Soaring mountains, dune-covered deserts, glacial lakes, primeval forests, and red-rock canyons set the stage for memorable adventures in splendid national parks — “America’s best idea,” as filmmaker Ken Burns rightly described. You could spend years exploring the countless wonders of these cherished reserves, but if time is limited then focus your attention on the best of the best. Below is our admittedly subjective list of the top 20 parks, presenting a wide variety of landscapes and locales.
There’s a reason over five million people each year make the trip to the Grand Canyon. It’s simply one of the most spectacular sights on the planet. Whether peering over the edge or hiking down into it, this natural wonder lives up to the hype. The numbers are staggering: It was formed over six million years ago (and contains rocks nearly two billion years old), stretches for over 277 miles, and is 18 miles at its widest point. Wherever you roam, be sure to take your time: no other place quite compares.
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No need to pony up $28 million to fly into outer space. You’ll feel like you’ve left Planet Earth behind when you set foot amid the gurgling mud pools, boiling rainbow-colored springs, and thundering geysers of Yellowstone in northwestern Wyoming. Perched atop a massive supervolcano, the geology here is as spectacular as the wildlife. And in addition to grizzlies, bison, and wolves, this 3,500-square-mile national park contains fossil forests, colorful canyons, and one of the world’s largest alpine lakes.
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The crown jewel of Northern California’s impressive national parks, Yosemite is a glacier-carved valley of thundering waterfalls, chiseled peaks, and high-country meadows strewn with wildflowers — assuming of course you’re not here in winter when its icy expanse is a wintery wonderland. Adventure comes in many forms, including rock climbing, hiking, and camping under the stars in over 1,000 square miles of pristine wilderness.
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Spread along the border between Tennessee and North Carolina, the Great Smoky Mountains is a magical setting of thick spruce forests, silvery streams, and lofty mountaintops affording staggering views over the vast Appalachian wilderness. You can camp and hike to your heart’s content along more than 800 miles of trails (including 71 miles of the Appalachian Trail). You’ll also find aquatic adventures in Fontana Lake and historic sites and scenic lookouts all along the Newfound Gap Road.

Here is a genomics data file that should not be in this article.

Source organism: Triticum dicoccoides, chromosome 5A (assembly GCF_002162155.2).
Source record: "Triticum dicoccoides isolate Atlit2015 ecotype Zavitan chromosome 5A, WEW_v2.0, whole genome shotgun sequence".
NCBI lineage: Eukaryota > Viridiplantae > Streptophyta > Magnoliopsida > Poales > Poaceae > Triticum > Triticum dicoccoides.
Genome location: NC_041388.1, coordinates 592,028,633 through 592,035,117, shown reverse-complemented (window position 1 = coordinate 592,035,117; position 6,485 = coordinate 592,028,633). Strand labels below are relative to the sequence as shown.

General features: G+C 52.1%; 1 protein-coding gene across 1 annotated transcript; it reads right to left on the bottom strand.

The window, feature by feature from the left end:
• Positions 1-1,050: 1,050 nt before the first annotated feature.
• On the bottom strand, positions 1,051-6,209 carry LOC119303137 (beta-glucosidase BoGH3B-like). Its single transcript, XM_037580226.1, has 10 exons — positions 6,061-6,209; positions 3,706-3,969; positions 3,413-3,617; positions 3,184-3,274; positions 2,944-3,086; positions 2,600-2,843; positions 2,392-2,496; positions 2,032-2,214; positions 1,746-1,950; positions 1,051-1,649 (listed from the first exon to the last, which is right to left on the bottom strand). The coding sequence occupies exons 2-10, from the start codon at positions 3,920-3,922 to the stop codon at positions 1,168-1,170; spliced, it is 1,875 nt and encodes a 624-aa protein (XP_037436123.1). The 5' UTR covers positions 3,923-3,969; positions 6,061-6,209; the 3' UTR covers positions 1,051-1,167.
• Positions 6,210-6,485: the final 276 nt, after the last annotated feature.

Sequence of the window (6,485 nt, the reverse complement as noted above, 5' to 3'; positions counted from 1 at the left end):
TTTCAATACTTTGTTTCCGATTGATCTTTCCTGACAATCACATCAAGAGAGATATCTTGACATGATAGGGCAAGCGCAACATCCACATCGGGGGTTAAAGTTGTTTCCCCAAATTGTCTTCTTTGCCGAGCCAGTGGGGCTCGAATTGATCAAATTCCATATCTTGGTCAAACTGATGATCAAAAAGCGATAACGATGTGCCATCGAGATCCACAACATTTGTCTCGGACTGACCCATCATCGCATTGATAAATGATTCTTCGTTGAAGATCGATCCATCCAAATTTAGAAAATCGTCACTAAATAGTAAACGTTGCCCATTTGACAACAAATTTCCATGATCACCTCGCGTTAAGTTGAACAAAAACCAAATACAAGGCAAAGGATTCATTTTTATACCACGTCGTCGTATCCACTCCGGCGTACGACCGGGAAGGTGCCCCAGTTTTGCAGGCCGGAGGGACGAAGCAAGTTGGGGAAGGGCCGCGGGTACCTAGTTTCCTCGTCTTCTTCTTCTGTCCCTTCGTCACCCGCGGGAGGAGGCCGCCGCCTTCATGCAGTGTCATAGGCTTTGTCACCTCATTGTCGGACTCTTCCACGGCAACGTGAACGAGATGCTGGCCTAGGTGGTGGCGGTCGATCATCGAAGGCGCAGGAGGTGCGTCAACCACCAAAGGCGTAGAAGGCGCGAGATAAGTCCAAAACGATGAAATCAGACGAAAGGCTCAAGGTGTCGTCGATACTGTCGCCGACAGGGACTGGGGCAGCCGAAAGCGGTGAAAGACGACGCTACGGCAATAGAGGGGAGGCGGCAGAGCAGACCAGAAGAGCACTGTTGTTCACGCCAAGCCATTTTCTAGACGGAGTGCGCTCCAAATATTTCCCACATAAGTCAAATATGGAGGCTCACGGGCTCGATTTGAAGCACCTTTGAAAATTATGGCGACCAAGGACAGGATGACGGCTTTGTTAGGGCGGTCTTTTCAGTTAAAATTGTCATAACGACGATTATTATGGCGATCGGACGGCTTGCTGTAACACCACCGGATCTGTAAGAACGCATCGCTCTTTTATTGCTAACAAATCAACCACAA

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Jagged peaks rise above the red rock deserts of southern Utah, setting the stage for an array of incredible hikes. Zion’s most famous destination is the Angels Landing Trail, which takes you up to a lofty promontory (1,400 feet of elevation gain) with sheer drop-offs along the way. For more remote adventures, tackle the Narrows, a 16-mile journey through slender canyons along the Virgin River. It’s easy to spend a few days here, and you might stay longer than planned, especially if you score a prime riverfront campsite. For a touch more luxury, book a cabin at the historic Zion Lodge.
When you need a break from the urban hustle, head to this awe-inspiring national park tucked into northern Montana. The 1,562-square-mile park encompasses over 700 lakes, two dramatic mountain ranges, and countless waterfalls. A fine introduction to the park’s splendor is the Going-to-the-Sun Road, one of America’s most spectacular byways. Here you’ll find glacial lakes, cedar forests, alpine tundra, and various hiking trails and scenic overlooks to take it all in.